“I Have a Spanish Friend”: Metadiscursive Talk and Language Ideologies in Dual Language Classrooms

Mark Lewis, University of Pennsylvania

How do young students in bilingual classrooms respond to and participate in ideological constructions of language proficiency and named languages themselves? This paper draws from a longitudinal ethnographic study of 10 students in a K-8 Spanish and English dual language charter school in Philadelphia. As a part of this ongoing project, I investigate how metadiscursive commentary reveals young learners maintaining or resisting language ideologies regarding expertise, speakership, and the sociohistorical construction of named languages. In localized instances of sociolinguistic typification and description, students name and interpret the language practices they and their peers perform. These metapragmatic acts often also function as emergent adoptions of social positions with respect to others in the classroom. While dual language education programs often stress the need to value minoritized languages, a semiotic perspective on ideological talk in this classroom shows the possibilities of many positionings with respect to Spanish that go beyond a simple valuing/not-valuing continuum.


Diacritics of Maya personhood: The De-and Re-Mayanization of Maya Linguists in Yucatan

Catherine Rhodes, University of Pennsylvania

[Abstract Forthcoming]

 

Commerce and Culture


The Iconic Basis of Corporate Profit Making

Greg Urban, University of Pennsylvania

This paper examines corporate profit making from the perspective of cultural motion, and, more specifically, the forces affecting cultural motion. The central argument is that corporations harness or capture existing flows of culture for which interest (rather than, say, inertia) is already a key force. It then sells the captured flow as product for a profit (relying on its capture to provide demand) or tweaks it to produce a slightly new product and thereby stimulate increased interest, converting that increased interest into marginal profit. In either case, the operative semiotic principle is iconicity — create a product that resembles culture (including another product) that is already attracting interest. The paper provides several ethnographic examples to illustrate the operation of iconicity in such corporate profit making.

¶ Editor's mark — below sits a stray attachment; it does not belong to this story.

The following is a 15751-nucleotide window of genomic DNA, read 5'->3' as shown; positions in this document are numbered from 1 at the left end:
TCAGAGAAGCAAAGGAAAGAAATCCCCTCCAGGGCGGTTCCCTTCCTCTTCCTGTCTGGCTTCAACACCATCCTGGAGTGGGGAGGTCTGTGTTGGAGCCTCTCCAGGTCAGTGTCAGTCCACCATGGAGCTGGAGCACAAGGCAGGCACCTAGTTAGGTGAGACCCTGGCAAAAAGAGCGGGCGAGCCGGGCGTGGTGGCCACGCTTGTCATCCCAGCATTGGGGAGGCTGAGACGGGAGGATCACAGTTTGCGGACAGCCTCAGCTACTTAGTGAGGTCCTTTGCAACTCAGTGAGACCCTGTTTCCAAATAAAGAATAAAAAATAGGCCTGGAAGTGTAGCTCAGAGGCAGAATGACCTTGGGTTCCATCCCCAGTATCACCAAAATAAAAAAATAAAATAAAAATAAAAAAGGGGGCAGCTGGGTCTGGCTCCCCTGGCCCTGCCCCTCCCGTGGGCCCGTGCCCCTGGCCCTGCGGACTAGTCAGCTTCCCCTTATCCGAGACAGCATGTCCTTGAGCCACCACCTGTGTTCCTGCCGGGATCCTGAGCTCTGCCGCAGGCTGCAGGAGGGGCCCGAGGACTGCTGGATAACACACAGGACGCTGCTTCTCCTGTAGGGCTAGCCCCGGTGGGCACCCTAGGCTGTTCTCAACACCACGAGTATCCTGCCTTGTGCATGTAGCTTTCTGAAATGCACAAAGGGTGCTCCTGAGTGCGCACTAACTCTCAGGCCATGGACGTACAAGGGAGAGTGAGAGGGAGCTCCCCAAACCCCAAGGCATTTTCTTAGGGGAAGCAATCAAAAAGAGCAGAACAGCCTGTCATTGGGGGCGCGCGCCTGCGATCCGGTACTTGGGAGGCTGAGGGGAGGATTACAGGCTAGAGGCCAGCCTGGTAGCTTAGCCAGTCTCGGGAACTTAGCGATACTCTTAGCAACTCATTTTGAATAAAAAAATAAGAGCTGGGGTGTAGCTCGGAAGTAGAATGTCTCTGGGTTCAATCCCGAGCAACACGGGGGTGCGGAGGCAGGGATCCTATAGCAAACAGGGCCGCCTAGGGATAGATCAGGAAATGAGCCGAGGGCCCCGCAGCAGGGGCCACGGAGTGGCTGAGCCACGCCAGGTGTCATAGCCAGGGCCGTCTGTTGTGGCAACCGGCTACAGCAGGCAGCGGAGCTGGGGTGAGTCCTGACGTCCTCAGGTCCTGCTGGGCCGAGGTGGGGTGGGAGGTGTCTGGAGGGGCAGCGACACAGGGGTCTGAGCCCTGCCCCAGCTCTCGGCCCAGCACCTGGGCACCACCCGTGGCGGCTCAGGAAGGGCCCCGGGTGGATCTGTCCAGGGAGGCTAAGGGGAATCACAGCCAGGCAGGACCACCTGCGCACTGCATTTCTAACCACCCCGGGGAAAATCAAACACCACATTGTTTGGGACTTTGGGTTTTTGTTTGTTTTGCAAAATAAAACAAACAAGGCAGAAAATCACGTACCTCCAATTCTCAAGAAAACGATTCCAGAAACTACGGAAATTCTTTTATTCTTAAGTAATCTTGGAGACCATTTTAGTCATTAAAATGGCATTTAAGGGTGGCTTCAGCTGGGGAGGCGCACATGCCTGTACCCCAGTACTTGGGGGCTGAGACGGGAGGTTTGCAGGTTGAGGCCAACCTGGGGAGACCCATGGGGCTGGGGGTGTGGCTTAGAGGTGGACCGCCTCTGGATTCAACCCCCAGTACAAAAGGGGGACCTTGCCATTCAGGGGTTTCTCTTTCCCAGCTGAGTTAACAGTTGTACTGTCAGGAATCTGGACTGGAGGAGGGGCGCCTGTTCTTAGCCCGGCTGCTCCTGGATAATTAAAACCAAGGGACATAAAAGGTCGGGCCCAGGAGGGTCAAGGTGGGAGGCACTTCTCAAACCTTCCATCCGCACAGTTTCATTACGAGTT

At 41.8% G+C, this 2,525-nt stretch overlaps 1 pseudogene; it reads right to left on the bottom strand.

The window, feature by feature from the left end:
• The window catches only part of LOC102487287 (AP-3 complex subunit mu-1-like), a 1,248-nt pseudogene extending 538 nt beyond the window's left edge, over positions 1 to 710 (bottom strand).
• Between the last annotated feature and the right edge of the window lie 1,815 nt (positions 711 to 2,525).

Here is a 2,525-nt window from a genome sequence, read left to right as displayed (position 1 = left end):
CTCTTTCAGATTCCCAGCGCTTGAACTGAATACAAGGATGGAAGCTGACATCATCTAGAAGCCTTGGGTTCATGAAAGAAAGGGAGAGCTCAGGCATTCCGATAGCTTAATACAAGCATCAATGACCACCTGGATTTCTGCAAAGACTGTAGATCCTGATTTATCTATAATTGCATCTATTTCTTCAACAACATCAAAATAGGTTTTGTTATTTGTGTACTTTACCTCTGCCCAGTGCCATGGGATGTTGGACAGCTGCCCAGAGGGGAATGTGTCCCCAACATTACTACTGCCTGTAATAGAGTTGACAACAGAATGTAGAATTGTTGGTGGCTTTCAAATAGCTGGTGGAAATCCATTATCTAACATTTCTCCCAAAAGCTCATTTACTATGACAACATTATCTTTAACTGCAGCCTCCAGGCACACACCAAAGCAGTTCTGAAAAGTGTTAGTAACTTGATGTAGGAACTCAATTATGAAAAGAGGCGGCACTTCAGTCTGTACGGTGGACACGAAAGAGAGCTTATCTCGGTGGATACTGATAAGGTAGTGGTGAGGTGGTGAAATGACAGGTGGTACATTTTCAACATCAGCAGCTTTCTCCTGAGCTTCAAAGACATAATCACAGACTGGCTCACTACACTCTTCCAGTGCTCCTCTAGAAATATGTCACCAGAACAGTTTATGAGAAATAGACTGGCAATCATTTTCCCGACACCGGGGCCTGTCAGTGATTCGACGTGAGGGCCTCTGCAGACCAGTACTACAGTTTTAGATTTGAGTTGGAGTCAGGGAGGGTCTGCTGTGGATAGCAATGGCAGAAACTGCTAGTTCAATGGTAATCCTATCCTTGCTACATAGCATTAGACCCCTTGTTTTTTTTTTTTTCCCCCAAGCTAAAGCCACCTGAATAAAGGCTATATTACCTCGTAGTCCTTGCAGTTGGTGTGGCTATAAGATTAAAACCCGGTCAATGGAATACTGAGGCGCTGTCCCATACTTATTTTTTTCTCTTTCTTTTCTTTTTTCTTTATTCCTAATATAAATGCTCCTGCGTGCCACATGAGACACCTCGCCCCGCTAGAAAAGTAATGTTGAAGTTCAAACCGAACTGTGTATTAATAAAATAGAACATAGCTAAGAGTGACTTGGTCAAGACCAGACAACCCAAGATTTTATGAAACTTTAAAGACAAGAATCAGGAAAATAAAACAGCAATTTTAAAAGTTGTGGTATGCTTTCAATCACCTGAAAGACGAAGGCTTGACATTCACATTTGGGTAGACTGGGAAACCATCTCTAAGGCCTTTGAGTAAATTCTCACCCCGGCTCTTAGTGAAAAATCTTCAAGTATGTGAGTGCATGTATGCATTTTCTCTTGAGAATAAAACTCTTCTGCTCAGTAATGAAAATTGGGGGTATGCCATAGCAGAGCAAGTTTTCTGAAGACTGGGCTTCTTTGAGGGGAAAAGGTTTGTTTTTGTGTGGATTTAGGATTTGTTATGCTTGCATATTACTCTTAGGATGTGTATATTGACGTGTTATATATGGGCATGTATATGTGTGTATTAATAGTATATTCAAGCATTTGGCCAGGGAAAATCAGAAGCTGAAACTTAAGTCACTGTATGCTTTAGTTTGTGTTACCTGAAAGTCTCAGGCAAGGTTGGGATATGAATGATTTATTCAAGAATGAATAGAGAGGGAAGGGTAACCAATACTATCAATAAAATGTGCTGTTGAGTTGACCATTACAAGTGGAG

Pure Cars and Purist Drivers

Ferhan Tunagur, University of Pennsylvania

Among certain groups of car enthusiasts in contemporary US, metapragmatic statements regarding clusters of design features and car-model lineages link systems of tropic kinship chronotopes to car models and thereby to car enthusiasts. Various kinds of metasemiotic narratives reformulate such features, model name taxonomy, and the linked tropic kinship chronotopes into a system of synchronic social positions occupied today by particular car enthusiasts. This paper provides a semiotically informed ethnographic account of one such narrative, namely a narrative of purity and authenticity, in which the chronological organization of self and other reckoning for dating persona features of car enthusiasts is recontextualized and linked to historical imaginaries.


For an Anthropology of Formalism: Semiotic Technologies for Making “the Economy”

Adam Leeds, Duke University

To make the economy into a sociotechnical object requires assembling a massive semiotic technology that covers the national territory, a mediatized installation known as statistics. The statistical system and economic theory have grown together. The categories by which statisticians parse reality and the numbers they generate become inputs to economic theorizing. By such means have the fragmentary, problem-specific streams of numbers generated at or around states at different historical moments become integrated into the apparatus— its components highly interconnected but still in semi-independent tectonic motion—that exists today. Governing the economy means governing by means of the economy, which, as I will describe, means doing so through cascades of numbers and systems of formalisms.